High Performance Aviation
Direct-To or Flight Plan?
Do you know the difference between navigating using Direct-To versus navigating with a Flight Plan while using your Garmin GPS?
Let’s summarize the function of each:
Direct-To = Present position direct to the active waypoint.
Flight Plan = Point A to Point B
When you are setting up your Garmin GPS, you likely use one of these methods to navigate to your destination.
(Present Position)———(Point B)
If you are a Direct-To-kind-of-pilot, you probably like the simplicity of pressing one key, entering your destination airport, pressing ENTER ENTER and being on your way. This works great for VFR flying with a straight-line route to your destination.
(Point A)———(Point B)
If you are a Flight-Plan-kind-of-pilot (like myself), you probably like the ability to add multiple waypoints and varying routes by pressing the FPL key, entering in the details and having your full route available. Setting up the Flight Plan is a MUST for IFR flying if you want to take advantage of Garmin’s features.
Which one is best?
While both methods can work okay for some scenarios, I recommend using the Flight Plan method for most flights, even if you plan on flying “Direct”. The benefit of Flight Plan is that you not only have a defined destination, but also a defined departure airport. In addition, the defined route is a distinct route from an exact waypoint to another exact waypoint rather than from the less specific “present position” where you activated the “direct-to” function.
Even for VFR flying, I still recommend using the Flight Plan. Why? Because it takes no extra effort, yet provides added benefits. Surprisingly it takes the same number of button presses to use Flight Plan as it does Direct-To. When you turn on the avionics, your Garmin GPS will find it’s position and automatically put the departure airport in the first line of the Flight Plan. This means all you have to do is press FPL, enter your destination (and route, if applicable), and then press ENTER. Takes the same amount effort but builds good habits.
There are certainly times when you will use the Direct-To key… I want you to think of the Direct-To key as the “Diversion Key” to be used when deviating from the original plan. For instance, when ATC clears you direct to a waypoint along your route, this is an appropriate time to use the Direct-To key. If you need to divert to a nearby airport, that is an appropriate time to use the direct-to key.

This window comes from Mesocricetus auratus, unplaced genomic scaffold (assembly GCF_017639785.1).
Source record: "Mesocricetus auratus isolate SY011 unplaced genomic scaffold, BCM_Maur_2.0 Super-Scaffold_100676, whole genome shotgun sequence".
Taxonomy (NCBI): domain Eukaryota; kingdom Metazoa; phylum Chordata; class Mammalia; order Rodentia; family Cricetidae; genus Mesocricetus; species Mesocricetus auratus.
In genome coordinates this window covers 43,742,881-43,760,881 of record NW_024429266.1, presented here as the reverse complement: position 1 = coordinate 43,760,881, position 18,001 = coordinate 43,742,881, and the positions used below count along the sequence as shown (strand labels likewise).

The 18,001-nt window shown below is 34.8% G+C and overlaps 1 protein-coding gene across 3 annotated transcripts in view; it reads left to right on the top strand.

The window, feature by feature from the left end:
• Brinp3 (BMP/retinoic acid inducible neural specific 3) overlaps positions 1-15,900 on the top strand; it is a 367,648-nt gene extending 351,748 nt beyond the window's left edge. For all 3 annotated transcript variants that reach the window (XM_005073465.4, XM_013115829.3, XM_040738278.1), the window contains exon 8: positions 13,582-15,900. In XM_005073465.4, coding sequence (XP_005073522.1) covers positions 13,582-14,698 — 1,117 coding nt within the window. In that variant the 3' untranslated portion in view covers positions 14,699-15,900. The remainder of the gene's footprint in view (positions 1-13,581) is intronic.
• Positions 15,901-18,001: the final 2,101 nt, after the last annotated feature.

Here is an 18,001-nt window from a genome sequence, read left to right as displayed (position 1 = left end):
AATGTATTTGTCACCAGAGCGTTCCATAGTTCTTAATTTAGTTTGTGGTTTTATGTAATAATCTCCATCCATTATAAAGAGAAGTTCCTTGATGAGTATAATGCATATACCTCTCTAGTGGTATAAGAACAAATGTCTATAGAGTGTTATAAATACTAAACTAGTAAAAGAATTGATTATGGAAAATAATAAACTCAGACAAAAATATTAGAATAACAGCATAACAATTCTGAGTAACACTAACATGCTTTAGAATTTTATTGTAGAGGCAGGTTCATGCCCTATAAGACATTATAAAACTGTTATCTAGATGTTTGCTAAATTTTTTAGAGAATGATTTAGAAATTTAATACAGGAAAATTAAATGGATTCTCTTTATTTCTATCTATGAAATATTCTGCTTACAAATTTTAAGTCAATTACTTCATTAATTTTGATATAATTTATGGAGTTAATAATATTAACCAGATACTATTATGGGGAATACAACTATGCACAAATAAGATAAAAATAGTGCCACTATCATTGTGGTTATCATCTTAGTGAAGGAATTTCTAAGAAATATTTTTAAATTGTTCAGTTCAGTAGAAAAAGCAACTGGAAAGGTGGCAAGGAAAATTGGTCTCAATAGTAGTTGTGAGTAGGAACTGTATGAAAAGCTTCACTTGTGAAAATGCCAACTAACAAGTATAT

The Small Magenta Arrow in the Flight Plan
Have you ever noticed the subtle magenta (pink) arrow in the Flight Plan to the left of the screen? This small arrow is very important in understanding what’s going on in the brain of your Garmin GPS.
If it is an arrow from one waypoint to the next. it indicates a flight plan leg between those two specific waypoints. This is the normal indication as the flight plan progresses past the waypoints.
If it is a single arrow to a waypoint, it means you are navigating “Direct-To” that waypoint. That means your CDI (course deviation indicator) is drawing a course from the position where Direct-To was activated to the waypoint in the flight plan.
After it reaches the waypoint, it begins progressing between flight plan waypoints again as described above. This is somewhat of a hybrid between the “Direct-To” and “Flight Plan” methods that occurs when you select direct-to a waypoint in your flight plan.
In conclusion, I would recommend using Flight Plan as your primary method of GPS navigation, and use Direct-To as needed for deviations to the plan. VFR pilots might not think this is important, but it will form good habits that translate to the IFR world later.
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